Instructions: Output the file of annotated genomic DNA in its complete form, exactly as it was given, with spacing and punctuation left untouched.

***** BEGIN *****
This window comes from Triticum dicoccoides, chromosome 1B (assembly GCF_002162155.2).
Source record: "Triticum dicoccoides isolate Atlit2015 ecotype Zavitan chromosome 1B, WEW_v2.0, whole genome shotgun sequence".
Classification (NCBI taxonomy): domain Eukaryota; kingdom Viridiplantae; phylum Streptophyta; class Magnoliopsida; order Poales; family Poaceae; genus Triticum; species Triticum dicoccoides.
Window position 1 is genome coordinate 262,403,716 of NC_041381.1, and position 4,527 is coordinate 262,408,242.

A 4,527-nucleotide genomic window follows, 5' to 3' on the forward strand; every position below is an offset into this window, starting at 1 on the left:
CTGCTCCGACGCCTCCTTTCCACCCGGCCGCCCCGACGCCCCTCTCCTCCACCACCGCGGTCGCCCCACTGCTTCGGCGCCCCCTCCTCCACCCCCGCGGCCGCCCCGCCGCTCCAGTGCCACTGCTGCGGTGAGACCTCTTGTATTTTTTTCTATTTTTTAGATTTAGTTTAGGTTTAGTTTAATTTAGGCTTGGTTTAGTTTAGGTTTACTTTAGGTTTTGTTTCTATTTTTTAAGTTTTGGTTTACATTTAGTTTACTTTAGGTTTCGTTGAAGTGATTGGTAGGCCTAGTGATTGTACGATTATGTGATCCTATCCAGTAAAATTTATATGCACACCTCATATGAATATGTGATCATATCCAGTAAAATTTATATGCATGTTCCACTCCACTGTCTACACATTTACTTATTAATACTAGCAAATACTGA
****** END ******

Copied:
This window comes from Triticum dicoccoides, chromosome 1B (assembly GCF_002162155.2).
Source record: "Triticum dicoccoides isolate Atlit2015 ecotype Zavitan chromosome 1B, WEW_v2.0, whole genome shotgun sequence".
Classification (NCBI taxonomy): domain Eukaryota; kingdom Viridiplantae; phylum Streptophyta; class Magnoliopsida; order Poales; family Poaceae; genus Triticum; species Triticum dicoccoides.
Window position 1 is genome coordinate 262,403,716 of NC_041381.1, and position 4,527 is coordinate 262,408,242.

A 4,527-nucleotide genomic window follows, 5' to 3' on the forward strand; every position below is an offset into this window, starting at 1 on the left:
CTGCTCCGACGCCTCCTTTCCACCCGGCCGCCCCGACGCCCCTCTCCTCCACCACCGCGGTCGCCCCACTGCTTCGGCGCCCCCTCCTCCACCCCCGCGGCCGCCCCGCCGCTCCAGTGCCACTGCTGCGGTGAGACCTCTTGTATTTTTTTCTATTTTTTAGATTTAGTTTAGGTTTAGTTTAATTTAGGCTTGGTTTAGTTTAGGTTTACTTTAGGTTTTGTTTCTATTTTTTAAGTTTTGGTTTACATTTAGTTTACTTTAGGTTTCGTTGAAGTGATTGGTAGGCCTAGTGATTGTACGATTATGTGATCCTATCCAGTAAAATTTATATGCACACCTCATATGAATATGTGATCATATCCAGTAAAATTTATATGCATGTTCCACTCCACTGTCTACACATTTACTTATTAATACTAGCAAATACTGA